Exploring ethical banking


what is ethical bankingFrom recycling to buying organic there’s lots of ways to make sure our behaviour aligns with our values. But how often do we check if our financial choices are lining up?


Plenty of people run the ruler over their super savings and investments to take advantage of ethical options.  What can get overlooked is the signal we are sending through our banking decisions. When we stash our money in a bank account the institution lends it to other individuals and businesses.
Those businesses may be ones you wouldn’t choose to support. Perhaps they are involved in fossil fuels, gambling, logging, tobacco, or weapons.
Research by advocacy group Market Forces shows Australia’s banks have loaned $58.78bn to the fossil fuel industry since 2016, for instance.
So what can you do to get banks to clean up their act?
Just as shareholder and investor action sends a clear message to companies and their supply chains there’s an opportunity for bank customers to vote with their feet. Ethical banking invites people look more deeply into their banking institutions and take action where they can.
In 2020 the Responsible Investment Association Australasia found 87 per cent of Australians expect the money in their bank accounts to be invested responsibly and ethically.  Its Values to Riches 2020 report showed almost three-quarters would consider moving their banking to another provider if they found out their current bank was investing in companies engaged in activities not consistent with their values.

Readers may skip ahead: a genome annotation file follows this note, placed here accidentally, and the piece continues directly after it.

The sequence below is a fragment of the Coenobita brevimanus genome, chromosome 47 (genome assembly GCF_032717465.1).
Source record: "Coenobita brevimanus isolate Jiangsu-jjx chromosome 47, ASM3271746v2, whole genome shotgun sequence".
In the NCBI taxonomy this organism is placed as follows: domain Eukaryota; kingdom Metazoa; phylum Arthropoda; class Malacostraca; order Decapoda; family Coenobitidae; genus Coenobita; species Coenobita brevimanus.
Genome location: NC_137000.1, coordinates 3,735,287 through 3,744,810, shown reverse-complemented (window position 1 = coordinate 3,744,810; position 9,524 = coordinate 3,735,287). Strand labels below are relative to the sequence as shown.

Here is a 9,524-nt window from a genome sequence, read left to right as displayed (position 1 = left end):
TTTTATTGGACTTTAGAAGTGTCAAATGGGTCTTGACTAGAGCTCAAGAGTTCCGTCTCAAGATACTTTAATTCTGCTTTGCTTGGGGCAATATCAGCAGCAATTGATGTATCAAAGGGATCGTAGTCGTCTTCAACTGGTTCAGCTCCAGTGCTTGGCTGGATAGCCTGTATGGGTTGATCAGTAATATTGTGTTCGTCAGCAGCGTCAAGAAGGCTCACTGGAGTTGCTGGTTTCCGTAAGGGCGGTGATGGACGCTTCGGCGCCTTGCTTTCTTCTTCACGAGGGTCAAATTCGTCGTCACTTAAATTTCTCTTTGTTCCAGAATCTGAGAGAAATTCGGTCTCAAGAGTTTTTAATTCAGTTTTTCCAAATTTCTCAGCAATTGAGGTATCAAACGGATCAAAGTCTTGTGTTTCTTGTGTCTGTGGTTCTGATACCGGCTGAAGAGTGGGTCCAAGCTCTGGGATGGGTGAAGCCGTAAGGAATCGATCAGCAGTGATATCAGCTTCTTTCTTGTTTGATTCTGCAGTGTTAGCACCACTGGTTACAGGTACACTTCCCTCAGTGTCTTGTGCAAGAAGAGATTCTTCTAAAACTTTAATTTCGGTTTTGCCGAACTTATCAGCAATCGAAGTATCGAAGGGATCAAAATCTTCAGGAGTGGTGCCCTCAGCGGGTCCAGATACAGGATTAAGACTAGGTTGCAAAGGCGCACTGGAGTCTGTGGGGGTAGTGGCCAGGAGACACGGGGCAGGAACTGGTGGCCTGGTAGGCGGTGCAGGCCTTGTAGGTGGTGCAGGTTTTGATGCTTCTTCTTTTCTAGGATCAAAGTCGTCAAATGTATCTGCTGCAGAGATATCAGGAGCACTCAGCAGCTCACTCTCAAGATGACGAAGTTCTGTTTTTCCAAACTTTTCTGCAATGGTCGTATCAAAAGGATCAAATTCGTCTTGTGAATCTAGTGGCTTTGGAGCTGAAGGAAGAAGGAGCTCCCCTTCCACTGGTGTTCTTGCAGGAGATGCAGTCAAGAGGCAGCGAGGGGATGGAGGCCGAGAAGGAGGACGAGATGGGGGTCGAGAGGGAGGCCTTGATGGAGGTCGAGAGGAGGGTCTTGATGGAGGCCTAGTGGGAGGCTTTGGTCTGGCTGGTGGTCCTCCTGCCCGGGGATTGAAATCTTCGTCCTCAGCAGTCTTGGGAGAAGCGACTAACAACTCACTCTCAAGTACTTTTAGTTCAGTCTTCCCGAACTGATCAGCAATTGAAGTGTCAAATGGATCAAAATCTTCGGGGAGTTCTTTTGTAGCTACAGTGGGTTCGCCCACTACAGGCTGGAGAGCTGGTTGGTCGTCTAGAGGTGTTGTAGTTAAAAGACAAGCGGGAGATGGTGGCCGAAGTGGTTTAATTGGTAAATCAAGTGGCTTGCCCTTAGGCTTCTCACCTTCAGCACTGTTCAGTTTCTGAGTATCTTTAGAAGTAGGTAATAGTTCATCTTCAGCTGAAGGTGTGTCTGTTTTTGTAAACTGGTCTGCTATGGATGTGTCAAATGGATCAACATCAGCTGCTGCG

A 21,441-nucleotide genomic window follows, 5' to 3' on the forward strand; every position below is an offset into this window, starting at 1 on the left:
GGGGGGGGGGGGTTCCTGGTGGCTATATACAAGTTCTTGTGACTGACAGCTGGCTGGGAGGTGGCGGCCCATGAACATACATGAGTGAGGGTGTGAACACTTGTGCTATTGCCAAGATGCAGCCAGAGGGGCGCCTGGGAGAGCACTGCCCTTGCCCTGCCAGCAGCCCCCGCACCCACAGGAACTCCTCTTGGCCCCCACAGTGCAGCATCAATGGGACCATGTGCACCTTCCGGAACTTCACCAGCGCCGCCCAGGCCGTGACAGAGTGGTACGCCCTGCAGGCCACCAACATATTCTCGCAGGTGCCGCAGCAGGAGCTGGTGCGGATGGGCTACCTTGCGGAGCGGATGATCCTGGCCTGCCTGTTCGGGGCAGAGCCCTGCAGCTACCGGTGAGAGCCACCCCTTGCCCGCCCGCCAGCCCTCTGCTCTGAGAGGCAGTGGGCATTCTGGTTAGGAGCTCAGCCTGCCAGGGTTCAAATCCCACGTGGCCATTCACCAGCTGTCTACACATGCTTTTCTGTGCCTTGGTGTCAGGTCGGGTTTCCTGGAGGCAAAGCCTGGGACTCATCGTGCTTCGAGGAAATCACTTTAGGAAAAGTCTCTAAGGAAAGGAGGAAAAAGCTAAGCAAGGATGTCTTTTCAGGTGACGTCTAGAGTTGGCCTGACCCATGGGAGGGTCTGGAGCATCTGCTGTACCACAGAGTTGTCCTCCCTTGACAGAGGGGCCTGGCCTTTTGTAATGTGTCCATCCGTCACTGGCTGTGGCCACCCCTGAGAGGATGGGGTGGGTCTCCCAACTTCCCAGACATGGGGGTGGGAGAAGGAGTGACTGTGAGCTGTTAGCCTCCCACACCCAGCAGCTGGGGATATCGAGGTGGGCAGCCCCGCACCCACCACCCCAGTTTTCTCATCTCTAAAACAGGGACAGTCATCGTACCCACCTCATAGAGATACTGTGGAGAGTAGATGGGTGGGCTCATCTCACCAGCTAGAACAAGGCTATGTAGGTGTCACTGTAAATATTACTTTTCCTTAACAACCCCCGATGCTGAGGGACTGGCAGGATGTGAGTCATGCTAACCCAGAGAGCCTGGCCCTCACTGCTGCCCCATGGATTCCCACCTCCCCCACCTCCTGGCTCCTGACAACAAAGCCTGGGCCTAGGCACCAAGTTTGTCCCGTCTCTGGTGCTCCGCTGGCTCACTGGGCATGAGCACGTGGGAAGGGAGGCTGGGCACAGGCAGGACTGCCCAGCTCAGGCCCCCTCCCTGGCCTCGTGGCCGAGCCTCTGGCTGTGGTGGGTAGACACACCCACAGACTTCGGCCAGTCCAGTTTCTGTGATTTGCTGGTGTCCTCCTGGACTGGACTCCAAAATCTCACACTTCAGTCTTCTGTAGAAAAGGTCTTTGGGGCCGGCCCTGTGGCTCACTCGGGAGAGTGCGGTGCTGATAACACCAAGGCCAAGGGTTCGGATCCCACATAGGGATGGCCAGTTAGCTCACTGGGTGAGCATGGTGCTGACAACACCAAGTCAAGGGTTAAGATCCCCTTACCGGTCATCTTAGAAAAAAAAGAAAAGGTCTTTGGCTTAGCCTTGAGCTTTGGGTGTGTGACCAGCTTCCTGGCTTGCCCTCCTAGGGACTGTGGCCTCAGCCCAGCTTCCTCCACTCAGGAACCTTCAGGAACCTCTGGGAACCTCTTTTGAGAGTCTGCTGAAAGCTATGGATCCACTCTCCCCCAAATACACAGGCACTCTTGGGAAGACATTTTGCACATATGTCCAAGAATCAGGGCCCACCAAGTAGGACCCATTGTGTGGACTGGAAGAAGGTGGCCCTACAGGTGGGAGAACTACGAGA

Here’s five steps you can take to make a more ethical banking choice.

Check your bank’s policies

Search a bank’s website for its corporate and social responsibility policies; social impact statements; annual reports or sustainability reports. These will contain information on its policies on the issues that are important to you.

Ask questions

If the information is not clearly stated, don’t be shy about asking questions.

Don’t just take their word for it

There’s a growing number of organisations monitoring this kind of information. Check them out:
  • Market Forces (marketforces.org.au) – examines which banks are invested in fossil fuels;
  • Don’t Bank on the Bomb (dontbankonthebomb,com) releases information on which banks are invested in nuclear weapons; and

Seek alternatives

Some financial institutions are taking a stand and making a policy of not lending to harmful activities or industries such as those involved in fossil fuels, live animal export, gambling, the arms industry, and tobacco.
Instead, they support those businesses and not-for-profits that are intent on creating a positive social or environmental impact.
For instance, they might lend to facilitate housing for people with disabilities; renewable energy projects; and affordable housing development.

Choose ethical products

Some financial institutions are actively supporting individuals making ethical choices via preferential interest rates. They may offer a discount to home loan borrowers buying or building a home with a high energy efficiency rating or planning sustainable upgrades, for example.
If, after some research, you find that you and your current banking institution don’t see eye to eye it’s easy to make a switch.

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